A novel approach by Bierman, Spottiswoode and Bijl used simulations to test whether meta-analytic databases can be explained by QRPs alone. They applied their method to ganzfeld telepathy research and found that the ganzfeld effect size reduced to marginal significance when worst-case QRP scenarios are simulated. By improving the power and efficiency of the simulation method, Bancel was able to show that the ganzfeld data do remain significant, even when worst-case QRPs are considered. Applying the QRP simulation method to the micro-PK database, Bancel found that the heterogeneity – wide variation in outcomes – cannot be explained even in the worst-case QRP scenario. He concluded that this supports the existence of a genuine psi effect in the data.2
In a chapter on research with random number generators for Parapsychology: A Handbook for the 21st Century, Bancel and co-author Mario Varvoglis pose four questions:
- can the accumulated PK database point to a real effect not accountable by statistical or methodological problems
- if so, how can the data be modelled – either an influence or precognition like intuitive sorting model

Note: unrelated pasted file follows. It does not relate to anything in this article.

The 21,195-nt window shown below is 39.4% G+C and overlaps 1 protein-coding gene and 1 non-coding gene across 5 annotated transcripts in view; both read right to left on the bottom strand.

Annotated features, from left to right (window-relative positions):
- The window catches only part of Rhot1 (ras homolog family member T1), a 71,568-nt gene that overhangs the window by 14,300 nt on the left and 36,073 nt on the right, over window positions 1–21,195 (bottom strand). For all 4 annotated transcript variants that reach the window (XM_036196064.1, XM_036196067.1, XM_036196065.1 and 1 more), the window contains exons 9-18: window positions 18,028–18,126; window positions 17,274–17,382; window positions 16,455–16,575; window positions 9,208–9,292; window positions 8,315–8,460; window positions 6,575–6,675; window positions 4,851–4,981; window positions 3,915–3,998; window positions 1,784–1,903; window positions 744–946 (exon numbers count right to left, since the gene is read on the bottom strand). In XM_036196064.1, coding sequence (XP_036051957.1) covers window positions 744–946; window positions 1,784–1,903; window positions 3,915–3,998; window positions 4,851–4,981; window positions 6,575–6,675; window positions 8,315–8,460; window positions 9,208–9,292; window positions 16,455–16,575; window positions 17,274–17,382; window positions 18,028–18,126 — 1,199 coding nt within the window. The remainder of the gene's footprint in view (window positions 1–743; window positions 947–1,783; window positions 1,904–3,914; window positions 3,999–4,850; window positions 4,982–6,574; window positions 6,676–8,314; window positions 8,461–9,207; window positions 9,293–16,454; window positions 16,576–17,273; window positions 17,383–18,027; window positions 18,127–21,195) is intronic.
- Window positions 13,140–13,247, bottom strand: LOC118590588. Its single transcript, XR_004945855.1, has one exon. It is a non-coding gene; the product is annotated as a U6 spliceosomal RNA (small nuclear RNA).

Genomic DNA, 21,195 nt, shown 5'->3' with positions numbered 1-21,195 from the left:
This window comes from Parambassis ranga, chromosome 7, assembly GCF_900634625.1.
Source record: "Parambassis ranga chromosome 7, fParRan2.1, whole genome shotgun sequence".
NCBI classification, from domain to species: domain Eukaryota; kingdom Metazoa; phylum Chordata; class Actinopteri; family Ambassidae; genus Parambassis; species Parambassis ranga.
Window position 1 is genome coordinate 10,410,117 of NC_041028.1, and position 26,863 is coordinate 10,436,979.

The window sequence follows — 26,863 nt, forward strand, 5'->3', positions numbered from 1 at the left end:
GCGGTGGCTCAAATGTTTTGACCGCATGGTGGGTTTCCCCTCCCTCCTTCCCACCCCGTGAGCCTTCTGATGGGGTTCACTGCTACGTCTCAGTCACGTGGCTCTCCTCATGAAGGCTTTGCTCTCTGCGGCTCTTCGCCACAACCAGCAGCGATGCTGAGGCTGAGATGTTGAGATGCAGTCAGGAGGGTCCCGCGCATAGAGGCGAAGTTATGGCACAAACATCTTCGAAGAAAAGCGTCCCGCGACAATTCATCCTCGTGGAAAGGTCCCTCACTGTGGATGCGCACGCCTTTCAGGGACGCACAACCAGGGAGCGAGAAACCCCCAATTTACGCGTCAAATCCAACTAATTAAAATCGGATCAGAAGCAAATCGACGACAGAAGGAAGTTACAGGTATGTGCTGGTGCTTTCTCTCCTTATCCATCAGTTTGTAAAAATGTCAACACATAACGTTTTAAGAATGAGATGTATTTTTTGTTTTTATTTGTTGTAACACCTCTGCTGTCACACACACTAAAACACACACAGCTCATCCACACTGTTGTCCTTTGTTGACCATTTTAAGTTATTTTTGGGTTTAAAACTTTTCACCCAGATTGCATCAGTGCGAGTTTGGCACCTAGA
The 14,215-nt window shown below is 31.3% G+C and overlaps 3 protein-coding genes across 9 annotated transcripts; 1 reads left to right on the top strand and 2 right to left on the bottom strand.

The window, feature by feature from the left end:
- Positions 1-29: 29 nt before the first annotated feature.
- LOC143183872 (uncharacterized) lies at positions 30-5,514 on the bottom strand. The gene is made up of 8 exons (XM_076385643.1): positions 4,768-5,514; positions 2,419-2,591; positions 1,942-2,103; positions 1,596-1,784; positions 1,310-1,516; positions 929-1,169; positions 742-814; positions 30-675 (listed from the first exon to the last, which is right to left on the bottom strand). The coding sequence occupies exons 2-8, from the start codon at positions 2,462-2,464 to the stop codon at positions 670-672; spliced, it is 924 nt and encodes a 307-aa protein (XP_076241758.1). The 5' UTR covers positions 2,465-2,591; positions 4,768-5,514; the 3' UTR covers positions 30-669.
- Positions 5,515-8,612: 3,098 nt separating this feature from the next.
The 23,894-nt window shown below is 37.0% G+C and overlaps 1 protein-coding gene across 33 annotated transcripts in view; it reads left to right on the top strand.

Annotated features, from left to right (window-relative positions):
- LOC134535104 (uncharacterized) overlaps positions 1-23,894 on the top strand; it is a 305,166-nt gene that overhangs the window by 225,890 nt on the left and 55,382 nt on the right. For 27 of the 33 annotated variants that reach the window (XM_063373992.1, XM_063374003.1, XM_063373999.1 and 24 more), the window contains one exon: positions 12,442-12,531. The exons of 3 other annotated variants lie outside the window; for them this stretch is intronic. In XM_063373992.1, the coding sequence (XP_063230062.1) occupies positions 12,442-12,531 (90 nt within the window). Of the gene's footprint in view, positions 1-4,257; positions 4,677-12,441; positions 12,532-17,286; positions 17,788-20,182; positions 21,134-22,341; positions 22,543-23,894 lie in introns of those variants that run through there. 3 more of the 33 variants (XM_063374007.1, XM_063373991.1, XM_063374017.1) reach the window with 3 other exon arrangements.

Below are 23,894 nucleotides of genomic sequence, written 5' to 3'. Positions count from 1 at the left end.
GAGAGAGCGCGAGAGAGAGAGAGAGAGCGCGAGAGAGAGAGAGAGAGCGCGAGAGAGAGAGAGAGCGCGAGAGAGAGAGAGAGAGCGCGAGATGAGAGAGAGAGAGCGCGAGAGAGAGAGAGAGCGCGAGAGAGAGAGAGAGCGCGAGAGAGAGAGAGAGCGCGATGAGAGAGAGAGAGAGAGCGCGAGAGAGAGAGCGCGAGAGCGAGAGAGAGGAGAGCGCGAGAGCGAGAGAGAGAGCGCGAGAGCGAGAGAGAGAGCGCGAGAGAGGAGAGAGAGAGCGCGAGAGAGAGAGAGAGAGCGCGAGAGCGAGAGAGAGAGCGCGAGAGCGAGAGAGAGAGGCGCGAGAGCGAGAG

- what are the environmental and psychological correlates
- to what extent are the findings replicable and how does this impinge on the experimenter effect?
The chapter considers the entire 50 year history of the field and concludes that there is strong evidence for an effect, principally driven by the existence of a large corpus of studies with exceptionally large outcomes (p values of at least 0.001). The presence of such studies reduces the likelihood that the outcomes can be explained by the file-drawer effect – the intentional non-publication of negative findings. The conclusion was subsequently buttressed by the simulation work mentioned above.